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What’s the actual deal with the injured kids angle here?Are they putting on training (non serious) sessions?
It seems to be a current social illness, portrayed endlessly in the media, reputations trashed by sometimes by innuendo or even malice; the constant pursuit of negative news whether politics, sport or anything else. I stopped watching national TV news a long time ago because of their constant carping on about the downside of every aspect of society. This comparatively trivial Everton matter is just one small example of it. Put either player on the pitch and judge them on their performances nothing else.
Involving some of the youngsters in training is a nice gesture by the club, in assisting them with moving on from the potential glittering football career that they may have had. However, It's more than that. Having these youngsters, who have had their career snatched away is a lesson in humility to the senior players and a reminder that their relatively short career in football is precious, so seize every moment of it. It's about respect for their profession and learning to respect others. Respect has to be a two way street, otherwise it just doesn't work. These youngsters are being given an opportunity to coach people that they have most likely looked up to. Now the roles are slightly reversed and they are coaching their idols. What a confidence booster, and what a way to keep the senior players feet on the ground.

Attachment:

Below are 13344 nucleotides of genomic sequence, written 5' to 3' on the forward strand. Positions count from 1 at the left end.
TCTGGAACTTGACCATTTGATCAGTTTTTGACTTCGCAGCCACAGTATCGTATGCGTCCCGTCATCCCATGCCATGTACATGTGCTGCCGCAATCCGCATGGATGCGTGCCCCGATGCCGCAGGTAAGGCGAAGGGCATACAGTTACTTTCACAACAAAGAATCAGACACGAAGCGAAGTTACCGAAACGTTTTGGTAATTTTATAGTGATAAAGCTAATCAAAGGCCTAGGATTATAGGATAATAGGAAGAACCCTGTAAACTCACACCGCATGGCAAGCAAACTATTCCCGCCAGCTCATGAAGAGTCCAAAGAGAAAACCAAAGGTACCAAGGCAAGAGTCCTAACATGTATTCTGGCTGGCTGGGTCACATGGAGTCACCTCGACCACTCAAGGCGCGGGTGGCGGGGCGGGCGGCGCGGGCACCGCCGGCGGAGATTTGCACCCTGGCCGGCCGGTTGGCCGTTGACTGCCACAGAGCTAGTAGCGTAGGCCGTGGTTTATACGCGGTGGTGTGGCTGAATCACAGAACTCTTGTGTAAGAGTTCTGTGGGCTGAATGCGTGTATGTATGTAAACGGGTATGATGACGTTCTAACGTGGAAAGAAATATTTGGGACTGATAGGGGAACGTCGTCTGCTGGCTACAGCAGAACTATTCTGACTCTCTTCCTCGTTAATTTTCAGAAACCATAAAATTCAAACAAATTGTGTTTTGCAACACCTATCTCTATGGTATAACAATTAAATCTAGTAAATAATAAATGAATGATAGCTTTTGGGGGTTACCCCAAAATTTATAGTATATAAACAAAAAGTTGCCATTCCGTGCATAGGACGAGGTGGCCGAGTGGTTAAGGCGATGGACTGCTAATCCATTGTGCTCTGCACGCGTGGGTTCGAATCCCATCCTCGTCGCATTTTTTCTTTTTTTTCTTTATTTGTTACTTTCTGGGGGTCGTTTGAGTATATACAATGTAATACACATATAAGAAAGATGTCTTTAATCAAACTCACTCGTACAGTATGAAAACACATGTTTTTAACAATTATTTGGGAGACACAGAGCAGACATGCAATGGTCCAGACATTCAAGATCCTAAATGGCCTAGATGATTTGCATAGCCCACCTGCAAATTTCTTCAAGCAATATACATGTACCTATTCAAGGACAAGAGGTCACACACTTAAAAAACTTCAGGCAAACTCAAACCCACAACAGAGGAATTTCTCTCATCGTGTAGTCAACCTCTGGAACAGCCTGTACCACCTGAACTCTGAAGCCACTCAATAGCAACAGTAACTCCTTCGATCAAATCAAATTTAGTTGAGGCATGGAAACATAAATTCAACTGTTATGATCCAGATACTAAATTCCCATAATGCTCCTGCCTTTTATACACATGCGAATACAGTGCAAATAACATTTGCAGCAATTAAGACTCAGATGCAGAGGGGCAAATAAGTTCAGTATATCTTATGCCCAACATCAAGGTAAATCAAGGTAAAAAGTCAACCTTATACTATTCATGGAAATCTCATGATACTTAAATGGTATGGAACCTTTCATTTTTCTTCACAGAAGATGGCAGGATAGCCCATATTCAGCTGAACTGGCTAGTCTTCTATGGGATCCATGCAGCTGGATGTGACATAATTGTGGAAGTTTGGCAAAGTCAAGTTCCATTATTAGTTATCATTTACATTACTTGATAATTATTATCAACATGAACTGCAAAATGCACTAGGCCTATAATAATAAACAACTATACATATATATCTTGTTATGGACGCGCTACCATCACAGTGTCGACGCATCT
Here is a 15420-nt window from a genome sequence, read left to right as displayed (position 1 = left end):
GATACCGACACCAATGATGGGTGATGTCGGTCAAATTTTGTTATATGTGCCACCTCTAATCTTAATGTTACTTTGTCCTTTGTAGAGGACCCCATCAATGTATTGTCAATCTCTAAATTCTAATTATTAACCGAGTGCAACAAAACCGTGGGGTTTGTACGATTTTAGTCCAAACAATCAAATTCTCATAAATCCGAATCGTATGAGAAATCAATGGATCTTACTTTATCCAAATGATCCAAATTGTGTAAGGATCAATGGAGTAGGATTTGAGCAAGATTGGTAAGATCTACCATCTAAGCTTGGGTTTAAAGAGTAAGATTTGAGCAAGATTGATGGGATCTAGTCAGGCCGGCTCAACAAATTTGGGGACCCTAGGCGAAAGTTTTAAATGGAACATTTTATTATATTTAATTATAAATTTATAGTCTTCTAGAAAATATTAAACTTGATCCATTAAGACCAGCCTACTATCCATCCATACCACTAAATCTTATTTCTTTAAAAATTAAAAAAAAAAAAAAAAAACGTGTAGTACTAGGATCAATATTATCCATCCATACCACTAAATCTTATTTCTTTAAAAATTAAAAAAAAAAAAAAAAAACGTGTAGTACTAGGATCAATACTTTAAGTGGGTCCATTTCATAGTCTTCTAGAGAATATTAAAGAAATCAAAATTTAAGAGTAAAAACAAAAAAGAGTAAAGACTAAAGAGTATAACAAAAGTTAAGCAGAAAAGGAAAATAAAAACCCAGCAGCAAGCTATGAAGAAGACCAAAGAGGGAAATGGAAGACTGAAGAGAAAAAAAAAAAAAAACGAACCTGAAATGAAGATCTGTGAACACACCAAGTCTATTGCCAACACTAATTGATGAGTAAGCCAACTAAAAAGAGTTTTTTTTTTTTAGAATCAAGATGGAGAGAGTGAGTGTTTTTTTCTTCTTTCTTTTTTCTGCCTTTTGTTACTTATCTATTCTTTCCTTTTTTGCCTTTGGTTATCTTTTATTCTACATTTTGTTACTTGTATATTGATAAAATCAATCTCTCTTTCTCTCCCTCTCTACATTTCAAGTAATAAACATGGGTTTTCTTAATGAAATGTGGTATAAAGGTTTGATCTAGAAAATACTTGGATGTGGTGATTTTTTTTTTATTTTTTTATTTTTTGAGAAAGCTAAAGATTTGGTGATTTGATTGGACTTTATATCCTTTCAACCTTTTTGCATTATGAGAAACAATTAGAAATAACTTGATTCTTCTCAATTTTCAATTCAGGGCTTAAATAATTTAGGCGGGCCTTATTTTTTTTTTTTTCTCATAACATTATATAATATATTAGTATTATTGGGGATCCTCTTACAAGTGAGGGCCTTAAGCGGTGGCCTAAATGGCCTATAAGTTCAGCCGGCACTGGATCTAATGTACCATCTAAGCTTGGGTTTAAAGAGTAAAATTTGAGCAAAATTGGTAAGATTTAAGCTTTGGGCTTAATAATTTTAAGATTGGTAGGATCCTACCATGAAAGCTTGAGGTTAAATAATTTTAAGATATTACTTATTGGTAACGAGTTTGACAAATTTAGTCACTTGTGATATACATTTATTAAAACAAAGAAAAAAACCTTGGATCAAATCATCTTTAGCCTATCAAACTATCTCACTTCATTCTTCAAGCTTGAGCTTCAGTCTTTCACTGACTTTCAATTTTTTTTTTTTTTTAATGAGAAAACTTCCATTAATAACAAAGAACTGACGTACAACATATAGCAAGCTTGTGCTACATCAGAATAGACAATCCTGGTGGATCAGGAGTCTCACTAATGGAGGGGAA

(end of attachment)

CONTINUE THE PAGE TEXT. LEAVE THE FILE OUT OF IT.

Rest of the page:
Yeah but 20 mins though?Probably intense training, followed by 20 mins something lighter with the kids, followed by upping the intensity again.That's how I'd do it and it would fit in perfectly well with training for any game, big or small.You need changes of pace, mini-breaks, lighter stuff interspersed with the hardcore training or you burn your players out too quickly.I've faith that a well established top flight European club knows how to run a training session.
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